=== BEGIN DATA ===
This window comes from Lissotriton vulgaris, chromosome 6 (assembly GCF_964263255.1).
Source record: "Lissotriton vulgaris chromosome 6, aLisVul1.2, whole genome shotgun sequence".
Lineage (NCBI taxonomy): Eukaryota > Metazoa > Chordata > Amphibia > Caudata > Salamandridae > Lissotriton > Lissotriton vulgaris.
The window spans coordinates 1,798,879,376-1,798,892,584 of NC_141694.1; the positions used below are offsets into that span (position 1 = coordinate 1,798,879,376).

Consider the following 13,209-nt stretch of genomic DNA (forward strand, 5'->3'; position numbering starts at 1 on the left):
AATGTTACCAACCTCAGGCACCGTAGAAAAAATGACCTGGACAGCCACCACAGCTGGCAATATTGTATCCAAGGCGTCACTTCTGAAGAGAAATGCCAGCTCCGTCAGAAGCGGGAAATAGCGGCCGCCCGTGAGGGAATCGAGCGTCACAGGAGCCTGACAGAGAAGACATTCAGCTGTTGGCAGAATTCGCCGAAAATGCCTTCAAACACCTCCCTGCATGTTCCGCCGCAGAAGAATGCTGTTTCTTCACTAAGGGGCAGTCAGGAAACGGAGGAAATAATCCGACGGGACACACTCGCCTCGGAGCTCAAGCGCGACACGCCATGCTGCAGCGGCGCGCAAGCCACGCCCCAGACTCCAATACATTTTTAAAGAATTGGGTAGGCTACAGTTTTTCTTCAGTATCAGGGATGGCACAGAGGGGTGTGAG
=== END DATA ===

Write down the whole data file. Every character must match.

This window comes from Lissotriton vulgaris, chromosome 6 (assembly GCF_964263255.1).
Source record: "Lissotriton vulgaris chromosome 6, aLisVul1.2, whole genome shotgun sequence".
Lineage (NCBI taxonomy): Eukaryota > Metazoa > Chordata > Amphibia > Caudata > Salamandridae > Lissotriton > Lissotriton vulgaris.
The window spans coordinates 1,798,879,376-1,798,892,584 of NC_141694.1; the positions used below are offsets into that span (position 1 = coordinate 1,798,879,376).

Consider the following 13,209-nt stretch of genomic DNA (forward strand, 5'->3'; position numbering starts at 1 on the left):
AATGTTACCAACCTCAGGCACCGTAGAAAAAATGACCTGGACAGCCACCACAGCTGGCAATATTGTATCCAAGGCGTCACTTCTGAAGAGAAATGCCAGCTCCGTCAGAAGCGGGAAATAGCGGCCGCCCGTGAGGGAATCGAGCGTCACAGGAGCCTGACAGAGAAGACATTCAGCTGTTGGCAGAATTCGCCGAAAATGCCTTCAAACACCTCCCTGCATGTTCCGCCGCAGAAGAATGCTGTTTCTTCACTAAGGGGCAGTCAGGAAACGGAGGAAATAATCCGACGGGACACACTCGCCTCGGAGCTCAAGCGCGACACGCCATGCTGCAGCGGCGCGCAAGCCACGCCCCAGACTCCAATACATTTTTAAAGAATTGGGTAGGCTACAGTTTTTCTTCAGTATCAGGGATGGCACAGAGGGGTGTGAG